A timeline of events in the online sex scandal involving Rep. Anthony Weiner, D-N.Y.:
Friday, May 27: Weiner uses his Twitter account to send a waist-down photograph of a man’s underpants to a 21-year-old female college student in Seattle. He quickly deletes it and sends out a tweet saying that his Facebook account was hacked.
Saturday, May 28: BigGovernment.com, a website run by conservative commentator Andrew Breitbart, first reports that Weiner sent the lewd photo. Weiner was a Twitter follower of the female college student who received the photo.
Sunday, May 29: A Weiner spokesman tells AP that the lewd photograph of a crotch sent from Weiner’s Twitter account was just “a distraction” perpetrated by a hacker.
Tuesday, May 31: Weiner returns to Capitol Hill after the Memorial Day weekend and testily fends off reporters’ questions about whether he sent the lewd photo.
“I’m not going to talk about this anymore,” Weiner told reporters. “I think that if I was giving a speech to 45,000 people and someone stood up and heckled in the back, I wouldn’t spend three days talking to him. I’m going to get back to the conversation I care about.”
Weiner declines to answer reporters’ questions about the photo or why he was hiring a lawyer for the case instead of having law enforcement officials pursue the matter.
Wednesday, June 1: Weiner does a round of network and cable TV interviews, telling MSNBC that he cannot say “with certitude” whether the photo of a man’s underpants was of him or not. He jokes a little about it.
“I’m not sure I want to put national, federal resources into trying to figure out who posted a picture on Weiner’s website, uh, whatever,” he says in explaining why he didn’t report the alleged hacking to Capitol Police. I’m not really sure it rises, no pun intended, to that level.”
Monday, June 6: The scandal escalates as Breitbart’s BigGovernment.com website publishes photos purportedly from a second woman who said she received shirtless shots of the congressman. The site says the pictures were in a cache of intimate online photographs, chats and email exchanges the woman claimed to have. The website does not identify the woman.
Responding, a tearful Weiner makes a profuse public apology at a Manhattan news conference. He admits sending a photo of his underwear-clad crotch to a young woman over Twitter and then lying repeatedly to protect himself.
“This was me doing a dumb thing, and doing it repeatedly, and lying about it,” says Weiner.
Weiner also admits he had engaged in inappropriate contact with six women over the course of three years through social networking sites like Twitter and Facebook and occasionally over the phone. He says he had never met or had a physical relationship with any of the women and was not even sure of their ages.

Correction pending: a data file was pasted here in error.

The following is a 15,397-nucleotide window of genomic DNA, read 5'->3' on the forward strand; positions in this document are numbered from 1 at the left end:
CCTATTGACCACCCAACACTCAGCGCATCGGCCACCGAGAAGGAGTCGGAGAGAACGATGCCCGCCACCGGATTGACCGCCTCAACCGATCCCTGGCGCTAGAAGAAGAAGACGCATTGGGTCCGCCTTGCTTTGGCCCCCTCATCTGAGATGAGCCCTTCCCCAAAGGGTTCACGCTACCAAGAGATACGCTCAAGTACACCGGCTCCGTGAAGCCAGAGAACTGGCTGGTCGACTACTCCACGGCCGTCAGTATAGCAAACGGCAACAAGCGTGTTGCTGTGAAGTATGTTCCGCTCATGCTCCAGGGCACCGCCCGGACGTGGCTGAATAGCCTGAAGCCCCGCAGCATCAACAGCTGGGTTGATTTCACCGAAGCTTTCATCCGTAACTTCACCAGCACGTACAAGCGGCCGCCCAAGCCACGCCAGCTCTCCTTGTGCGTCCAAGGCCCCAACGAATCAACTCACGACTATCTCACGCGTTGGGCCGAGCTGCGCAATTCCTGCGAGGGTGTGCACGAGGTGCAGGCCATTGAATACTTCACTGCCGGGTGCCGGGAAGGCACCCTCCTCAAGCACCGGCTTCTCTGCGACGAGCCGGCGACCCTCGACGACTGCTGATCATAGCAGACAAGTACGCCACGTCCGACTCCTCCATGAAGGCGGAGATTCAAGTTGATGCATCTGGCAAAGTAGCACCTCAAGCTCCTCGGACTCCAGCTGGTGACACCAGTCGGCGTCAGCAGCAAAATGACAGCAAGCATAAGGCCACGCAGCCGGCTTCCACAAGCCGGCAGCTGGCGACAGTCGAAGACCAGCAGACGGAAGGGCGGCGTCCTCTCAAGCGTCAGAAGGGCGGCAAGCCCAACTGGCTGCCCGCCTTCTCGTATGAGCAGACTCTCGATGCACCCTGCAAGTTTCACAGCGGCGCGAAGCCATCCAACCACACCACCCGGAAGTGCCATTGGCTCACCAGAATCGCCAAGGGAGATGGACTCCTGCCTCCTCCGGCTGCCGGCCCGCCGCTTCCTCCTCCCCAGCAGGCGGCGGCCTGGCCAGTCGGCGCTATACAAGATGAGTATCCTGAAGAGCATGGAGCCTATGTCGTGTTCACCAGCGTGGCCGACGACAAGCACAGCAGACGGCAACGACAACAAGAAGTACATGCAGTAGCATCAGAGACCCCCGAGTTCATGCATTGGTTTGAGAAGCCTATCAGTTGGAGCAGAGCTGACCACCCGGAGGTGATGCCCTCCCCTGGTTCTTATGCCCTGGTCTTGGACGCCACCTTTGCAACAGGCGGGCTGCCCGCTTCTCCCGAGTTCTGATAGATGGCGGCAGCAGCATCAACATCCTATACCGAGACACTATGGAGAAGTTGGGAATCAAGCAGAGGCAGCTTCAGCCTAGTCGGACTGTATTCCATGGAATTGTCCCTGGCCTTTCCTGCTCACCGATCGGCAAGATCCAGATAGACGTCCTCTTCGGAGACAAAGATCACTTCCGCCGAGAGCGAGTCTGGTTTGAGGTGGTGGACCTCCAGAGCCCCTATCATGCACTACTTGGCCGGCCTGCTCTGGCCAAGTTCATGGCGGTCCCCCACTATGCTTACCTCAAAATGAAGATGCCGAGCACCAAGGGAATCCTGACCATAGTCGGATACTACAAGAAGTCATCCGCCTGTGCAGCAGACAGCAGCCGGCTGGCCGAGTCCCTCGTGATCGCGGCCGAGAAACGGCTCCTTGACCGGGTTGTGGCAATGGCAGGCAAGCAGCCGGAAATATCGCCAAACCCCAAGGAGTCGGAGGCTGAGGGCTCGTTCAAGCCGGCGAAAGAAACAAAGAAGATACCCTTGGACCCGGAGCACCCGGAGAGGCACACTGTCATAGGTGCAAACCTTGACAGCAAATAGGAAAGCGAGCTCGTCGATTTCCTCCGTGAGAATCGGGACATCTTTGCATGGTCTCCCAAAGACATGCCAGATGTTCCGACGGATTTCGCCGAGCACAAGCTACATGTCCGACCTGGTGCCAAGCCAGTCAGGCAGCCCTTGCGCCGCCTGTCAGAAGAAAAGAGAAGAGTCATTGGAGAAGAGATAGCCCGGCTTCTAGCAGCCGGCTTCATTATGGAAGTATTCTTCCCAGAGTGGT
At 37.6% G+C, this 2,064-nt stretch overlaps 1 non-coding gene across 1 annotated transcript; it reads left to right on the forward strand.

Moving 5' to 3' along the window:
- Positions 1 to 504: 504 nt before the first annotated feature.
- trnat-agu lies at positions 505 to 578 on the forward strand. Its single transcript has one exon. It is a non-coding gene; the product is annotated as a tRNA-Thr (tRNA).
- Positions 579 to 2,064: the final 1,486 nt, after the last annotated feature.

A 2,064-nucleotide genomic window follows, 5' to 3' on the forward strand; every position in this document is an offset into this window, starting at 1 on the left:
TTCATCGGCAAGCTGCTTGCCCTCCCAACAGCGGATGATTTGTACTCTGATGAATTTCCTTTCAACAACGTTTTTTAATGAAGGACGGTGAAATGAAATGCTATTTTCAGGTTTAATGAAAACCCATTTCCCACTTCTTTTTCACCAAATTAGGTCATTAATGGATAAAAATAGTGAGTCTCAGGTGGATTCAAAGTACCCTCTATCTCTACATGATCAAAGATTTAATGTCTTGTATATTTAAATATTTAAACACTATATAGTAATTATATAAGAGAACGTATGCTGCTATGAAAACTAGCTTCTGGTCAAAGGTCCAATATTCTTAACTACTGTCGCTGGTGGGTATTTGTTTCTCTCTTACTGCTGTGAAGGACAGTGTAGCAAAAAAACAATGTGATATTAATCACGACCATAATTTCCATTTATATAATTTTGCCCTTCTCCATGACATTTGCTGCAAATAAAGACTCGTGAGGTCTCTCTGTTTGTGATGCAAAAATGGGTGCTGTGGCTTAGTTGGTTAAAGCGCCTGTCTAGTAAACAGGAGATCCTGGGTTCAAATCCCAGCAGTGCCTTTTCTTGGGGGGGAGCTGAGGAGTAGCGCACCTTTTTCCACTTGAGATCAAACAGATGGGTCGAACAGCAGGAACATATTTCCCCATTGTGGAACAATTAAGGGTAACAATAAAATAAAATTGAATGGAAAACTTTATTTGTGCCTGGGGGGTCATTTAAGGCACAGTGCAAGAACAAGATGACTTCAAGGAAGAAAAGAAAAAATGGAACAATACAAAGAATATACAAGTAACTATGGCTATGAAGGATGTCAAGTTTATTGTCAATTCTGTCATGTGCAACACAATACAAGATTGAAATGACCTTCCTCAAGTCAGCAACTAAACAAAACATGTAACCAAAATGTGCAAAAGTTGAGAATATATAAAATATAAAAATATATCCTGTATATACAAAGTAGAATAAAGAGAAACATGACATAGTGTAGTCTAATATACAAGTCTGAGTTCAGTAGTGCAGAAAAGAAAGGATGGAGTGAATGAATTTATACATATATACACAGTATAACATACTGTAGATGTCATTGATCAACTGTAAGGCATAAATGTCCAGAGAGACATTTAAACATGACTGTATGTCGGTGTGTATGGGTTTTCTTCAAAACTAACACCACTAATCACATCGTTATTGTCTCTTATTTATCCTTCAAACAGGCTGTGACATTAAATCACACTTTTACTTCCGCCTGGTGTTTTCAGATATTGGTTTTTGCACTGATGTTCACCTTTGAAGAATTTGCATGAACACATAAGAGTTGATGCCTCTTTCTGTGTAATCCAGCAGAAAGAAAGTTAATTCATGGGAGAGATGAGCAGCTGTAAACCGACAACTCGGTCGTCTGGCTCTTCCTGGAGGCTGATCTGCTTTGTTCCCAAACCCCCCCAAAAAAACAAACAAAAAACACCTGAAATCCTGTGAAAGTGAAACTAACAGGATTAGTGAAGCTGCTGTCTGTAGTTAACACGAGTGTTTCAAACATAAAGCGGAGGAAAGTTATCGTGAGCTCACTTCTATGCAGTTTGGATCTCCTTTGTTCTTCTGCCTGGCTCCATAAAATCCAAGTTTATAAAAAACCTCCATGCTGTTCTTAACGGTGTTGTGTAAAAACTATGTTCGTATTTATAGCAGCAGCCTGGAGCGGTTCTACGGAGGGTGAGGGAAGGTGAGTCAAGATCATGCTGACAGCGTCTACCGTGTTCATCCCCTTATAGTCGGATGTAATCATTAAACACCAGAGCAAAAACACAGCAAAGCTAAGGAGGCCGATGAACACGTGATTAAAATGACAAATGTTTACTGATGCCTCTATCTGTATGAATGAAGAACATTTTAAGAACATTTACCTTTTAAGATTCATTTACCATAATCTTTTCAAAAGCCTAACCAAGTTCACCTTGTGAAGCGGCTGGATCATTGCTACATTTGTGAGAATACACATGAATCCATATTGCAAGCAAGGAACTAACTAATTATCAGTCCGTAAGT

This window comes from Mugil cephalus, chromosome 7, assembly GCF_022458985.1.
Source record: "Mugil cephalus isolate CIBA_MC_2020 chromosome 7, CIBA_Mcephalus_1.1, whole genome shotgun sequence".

House Democratic leader Nancy Pelosi calls for a House ethics investigation into whether he broke the rules. Democratic leaders voice disappointment and embarrassment, reflecting an erosion of support for Weiner.
Weiner insists he did nothing wrong, and begins making calls to Democratic colleagues to apologize. He says he has no plans to resign.
Tuesday, June 7: With most Democrats still keeping an uncomfortable silence, Senate Democratic Leader Harry Reid steps out and delivers a sharp rebuff to Weiner. It’s a clear sign of mounting frustrations fellow Democrats have with a scandal they want to see over as soon as possible.
“I know Congressman Weiner,” Reid told reporters. “I wish there was some way I can defend him, but I can’t.”
Wednesday, June 8: An X-rated photo Weiner purportedly took of himself surfaces on a website. Weiner’s office issues a statement that did not deny it had been taken of him.
News breaks that Weiner’s wife of less than a year, Huma Abedin, an aide to Secretary of State Hillary Rodham Clinton, is pregnant. Rep. Allyson Schwartz, D-Pa., is the first of several House Democrats to say he should leave office. Pressure for Weiner to resign increases from Democrats.
Friday, June 10: Weiner acknowledges he had exchanged online messages with a 17-year-old girl in Delaware. He says nothing improper had passed between the two of them. At least 9 House Democrats and two Democratic senators call for Weiner to resign.
Saturday, June 11: Rebuffing calls from top Democratic leaders, including Pelosi, to resign, Weiner announces he plans to take a temporary leave of absence from the House and seek unspecified treatment.
Copyright © 2011 The Associated Press